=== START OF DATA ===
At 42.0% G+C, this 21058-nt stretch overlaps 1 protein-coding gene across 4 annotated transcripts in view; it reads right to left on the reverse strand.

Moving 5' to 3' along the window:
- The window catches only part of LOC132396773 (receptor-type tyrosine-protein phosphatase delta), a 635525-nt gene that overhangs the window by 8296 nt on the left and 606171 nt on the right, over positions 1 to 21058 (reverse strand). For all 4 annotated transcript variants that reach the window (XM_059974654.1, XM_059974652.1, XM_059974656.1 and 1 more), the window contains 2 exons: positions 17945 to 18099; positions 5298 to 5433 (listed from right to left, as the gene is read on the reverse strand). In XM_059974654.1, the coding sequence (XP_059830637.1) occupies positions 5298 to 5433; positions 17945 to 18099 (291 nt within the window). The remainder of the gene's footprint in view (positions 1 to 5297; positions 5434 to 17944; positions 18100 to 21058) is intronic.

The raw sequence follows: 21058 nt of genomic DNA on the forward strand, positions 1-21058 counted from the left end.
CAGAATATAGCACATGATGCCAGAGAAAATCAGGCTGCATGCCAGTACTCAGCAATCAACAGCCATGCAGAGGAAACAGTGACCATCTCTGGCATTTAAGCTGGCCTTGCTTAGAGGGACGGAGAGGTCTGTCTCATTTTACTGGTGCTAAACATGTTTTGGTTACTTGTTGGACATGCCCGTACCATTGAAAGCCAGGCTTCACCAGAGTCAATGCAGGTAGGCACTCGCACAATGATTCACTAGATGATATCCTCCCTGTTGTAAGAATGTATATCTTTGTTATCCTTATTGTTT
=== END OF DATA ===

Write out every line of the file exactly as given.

At 42.0% G+C, this 21058-nt stretch overlaps 1 protein-coding gene across 4 annotated transcripts in view; it reads right to left on the reverse strand.

Moving 5' to 3' along the window:
- The window catches only part of LOC132396773 (receptor-type tyrosine-protein phosphatase delta), a 635525-nt gene that overhangs the window by 8296 nt on the left and 606171 nt on the right, over positions 1 to 21058 (reverse strand). For all 4 annotated transcript variants that reach the window (XM_059974654.1, XM_059974652.1, XM_059974656.1 and 1 more), the window contains 2 exons: positions 17945 to 18099; positions 5298 to 5433 (listed from right to left, as the gene is read on the reverse strand). In XM_059974654.1, the coding sequence (XP_059830637.1) occupies positions 5298 to 5433; positions 17945 to 18099 (291 nt within the window). The remainder of the gene's footprint in view (positions 1 to 5297; positions 5434 to 17944; positions 18100 to 21058) is intronic.

The raw sequence follows: 21058 nt of genomic DNA on the forward strand, positions 1-21058 counted from the left end.
CAGAATATAGCACATGATGCCAGAGAAAATCAGGCTGCATGCCAGTACTCAGCAATCAACAGCCATGCAGAGGAAACAGTGACCATCTCTGGCATTTAAGCTGGCCTTGCTTAGAGGGACGGAGAGGTCTGTCTCATTTTACTGGTGCTAAACATGTTTTGGTTACTTGTTGGACATGCCCGTACCATTGAAAGCCAGGCTTCACCAGAGTCAATGCAGGTAGGCACTCGCACAATGATTCACTAGATGATATCCTCCCTGTTGTAAGAATGTATATCTTTGTTATCCTTATTGTTT